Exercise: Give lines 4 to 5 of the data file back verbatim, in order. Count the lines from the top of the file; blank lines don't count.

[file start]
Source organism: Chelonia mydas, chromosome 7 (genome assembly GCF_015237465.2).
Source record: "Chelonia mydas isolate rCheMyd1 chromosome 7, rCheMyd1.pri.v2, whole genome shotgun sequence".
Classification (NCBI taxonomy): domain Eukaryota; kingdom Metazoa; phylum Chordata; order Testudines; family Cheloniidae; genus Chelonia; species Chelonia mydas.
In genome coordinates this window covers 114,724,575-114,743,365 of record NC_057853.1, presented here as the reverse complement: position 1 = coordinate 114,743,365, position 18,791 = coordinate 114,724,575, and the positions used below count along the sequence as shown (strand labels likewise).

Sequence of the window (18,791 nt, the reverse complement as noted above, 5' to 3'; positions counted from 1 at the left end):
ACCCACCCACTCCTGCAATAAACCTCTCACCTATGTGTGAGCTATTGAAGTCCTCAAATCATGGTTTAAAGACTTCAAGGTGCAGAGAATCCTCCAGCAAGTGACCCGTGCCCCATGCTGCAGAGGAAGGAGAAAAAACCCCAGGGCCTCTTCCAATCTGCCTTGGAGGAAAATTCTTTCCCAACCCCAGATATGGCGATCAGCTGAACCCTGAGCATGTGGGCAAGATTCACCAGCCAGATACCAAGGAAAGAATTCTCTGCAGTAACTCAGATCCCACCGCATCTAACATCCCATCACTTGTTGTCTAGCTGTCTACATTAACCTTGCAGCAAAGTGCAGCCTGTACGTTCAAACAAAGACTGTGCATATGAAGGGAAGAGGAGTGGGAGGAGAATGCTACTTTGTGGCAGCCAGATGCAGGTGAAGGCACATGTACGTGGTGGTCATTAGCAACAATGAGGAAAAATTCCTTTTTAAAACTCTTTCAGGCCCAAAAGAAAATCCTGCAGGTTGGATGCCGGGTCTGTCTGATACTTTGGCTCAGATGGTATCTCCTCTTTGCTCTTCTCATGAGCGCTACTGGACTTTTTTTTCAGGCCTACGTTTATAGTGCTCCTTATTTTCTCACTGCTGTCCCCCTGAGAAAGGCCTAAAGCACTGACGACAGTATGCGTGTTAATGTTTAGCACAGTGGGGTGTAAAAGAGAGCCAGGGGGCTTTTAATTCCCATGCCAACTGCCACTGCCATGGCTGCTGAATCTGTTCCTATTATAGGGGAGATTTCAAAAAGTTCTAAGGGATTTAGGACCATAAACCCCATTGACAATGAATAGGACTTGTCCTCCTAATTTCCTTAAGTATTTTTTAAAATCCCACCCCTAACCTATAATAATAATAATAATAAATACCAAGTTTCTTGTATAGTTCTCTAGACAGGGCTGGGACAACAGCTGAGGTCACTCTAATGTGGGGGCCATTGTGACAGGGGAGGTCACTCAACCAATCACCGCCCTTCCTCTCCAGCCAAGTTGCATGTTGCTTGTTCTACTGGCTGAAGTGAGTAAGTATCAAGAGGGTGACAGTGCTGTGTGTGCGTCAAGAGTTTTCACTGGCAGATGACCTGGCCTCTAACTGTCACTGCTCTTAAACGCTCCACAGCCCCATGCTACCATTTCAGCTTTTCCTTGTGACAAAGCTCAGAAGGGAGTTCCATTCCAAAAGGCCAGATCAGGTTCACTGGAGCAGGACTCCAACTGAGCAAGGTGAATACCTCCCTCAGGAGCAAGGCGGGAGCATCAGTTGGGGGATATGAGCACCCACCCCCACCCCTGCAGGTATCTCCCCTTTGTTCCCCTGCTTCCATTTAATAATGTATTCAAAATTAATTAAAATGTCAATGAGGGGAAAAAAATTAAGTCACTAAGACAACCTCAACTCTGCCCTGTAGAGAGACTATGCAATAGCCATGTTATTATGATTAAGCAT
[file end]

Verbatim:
In genome coordinates this window covers 114,724,575-114,743,365 of record NC_057853.1, presented here as the reverse complement: position 1 = coordinate 114,743,365, position 18,791 = coordinate 114,724,575, and the positions used below count along the sequence as shown (strand labels likewise).

Sequence of the window (18,791 nt, the reverse complement as noted above, 5' to 3'; positions counted from 1 at the left end):